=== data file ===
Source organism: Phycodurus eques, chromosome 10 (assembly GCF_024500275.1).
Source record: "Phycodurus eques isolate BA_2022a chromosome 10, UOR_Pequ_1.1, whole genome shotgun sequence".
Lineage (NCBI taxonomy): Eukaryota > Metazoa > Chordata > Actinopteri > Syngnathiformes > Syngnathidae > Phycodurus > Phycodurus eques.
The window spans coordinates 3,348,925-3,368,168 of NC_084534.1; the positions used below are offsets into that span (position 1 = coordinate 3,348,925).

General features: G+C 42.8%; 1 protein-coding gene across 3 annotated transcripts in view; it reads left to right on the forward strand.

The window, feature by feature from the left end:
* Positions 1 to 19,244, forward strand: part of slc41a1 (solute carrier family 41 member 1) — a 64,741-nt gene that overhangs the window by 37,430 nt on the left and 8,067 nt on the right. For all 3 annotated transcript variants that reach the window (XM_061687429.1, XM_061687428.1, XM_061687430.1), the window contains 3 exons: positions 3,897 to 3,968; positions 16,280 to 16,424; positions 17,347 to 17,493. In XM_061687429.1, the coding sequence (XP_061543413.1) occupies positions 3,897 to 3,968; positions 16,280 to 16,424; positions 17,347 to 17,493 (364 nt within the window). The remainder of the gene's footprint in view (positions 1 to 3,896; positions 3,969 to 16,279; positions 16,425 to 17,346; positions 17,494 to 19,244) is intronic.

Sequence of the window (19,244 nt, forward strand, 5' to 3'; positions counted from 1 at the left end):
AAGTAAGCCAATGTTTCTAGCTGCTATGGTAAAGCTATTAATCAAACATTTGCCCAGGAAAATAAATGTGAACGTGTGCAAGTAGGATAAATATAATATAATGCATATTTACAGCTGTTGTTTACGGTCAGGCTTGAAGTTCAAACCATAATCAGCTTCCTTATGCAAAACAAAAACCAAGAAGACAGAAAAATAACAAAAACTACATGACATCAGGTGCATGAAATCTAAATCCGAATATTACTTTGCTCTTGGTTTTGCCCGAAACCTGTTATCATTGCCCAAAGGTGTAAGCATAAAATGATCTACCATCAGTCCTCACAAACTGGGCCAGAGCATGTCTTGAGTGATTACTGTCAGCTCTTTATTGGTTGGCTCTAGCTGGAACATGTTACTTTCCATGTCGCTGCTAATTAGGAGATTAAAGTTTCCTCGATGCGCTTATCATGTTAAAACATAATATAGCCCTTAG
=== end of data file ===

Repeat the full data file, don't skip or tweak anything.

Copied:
Source organism: Phycodurus eques, chromosome 10 (assembly GCF_024500275.1).
Source record: "Phycodurus eques isolate BA_2022a chromosome 10, UOR_Pequ_1.1, whole genome shotgun sequence".
Lineage (NCBI taxonomy): Eukaryota > Metazoa > Chordata > Actinopteri > Syngnathiformes > Syngnathidae > Phycodurus > Phycodurus eques.
The window spans coordinates 3,348,925-3,368,168 of NC_084534.1; the positions used below are offsets into that span (position 1 = coordinate 3,348,925).

General features: G+C 42.8%; 1 protein-coding gene across 3 annotated transcripts in view; it reads left to right on the forward strand.

The window, feature by feature from the left end:
* Positions 1 to 19,244, forward strand: part of slc41a1 (solute carrier family 41 member 1) — a 64,741-nt gene that overhangs the window by 37,430 nt on the left and 8,067 nt on the right. For all 3 annotated transcript variants that reach the window (XM_061687429.1, XM_061687428.1, XM_061687430.1), the window contains 3 exons: positions 3,897 to 3,968; positions 16,280 to 16,424; positions 17,347 to 17,493. In XM_061687429.1, the coding sequence (XP_061543413.1) occupies positions 3,897 to 3,968; positions 16,280 to 16,424; positions 17,347 to 17,493 (364 nt within the window). The remainder of the gene's footprint in view (positions 1 to 3,896; positions 3,969 to 16,279; positions 16,425 to 17,346; positions 17,494 to 19,244) is intronic.

Sequence of the window (19,244 nt, forward strand, 5' to 3'; positions counted from 1 at the left end):
AAGTAAGCCAATGTTTCTAGCTGCTATGGTAAAGCTATTAATCAAACATTTGCCCAGGAAAATAAATGTGAACGTGTGCAAGTAGGATAAATATAATATAATGCATATTTACAGCTGTTGTTTACGGTCAGGCTTGAAGTTCAAACCATAATCAGCTTCCTTATGCAAAACAAAAACCAAGAAGACAGAAAAATAACAAAAACTACATGACATCAGGTGCATGAAATCTAAATCCGAATATTACTTTGCTCTTGGTTTTGCCCGAAACCTGTTATCATTGCCCAAAGGTGTAAGCATAAAATGATCTACCATCAGTCCTCACAAACTGGGCCAGAGCATGTCTTGAGTGATTACTGTCAGCTCTTTATTGGTTGGCTCTAGCTGGAACATGTTACTTTCCATGTCGCTGCTAATTAGGAGATTAAAGTTTCCTCGATGCGCTTATCATGTTAAAACATAATATAGCCCTTAG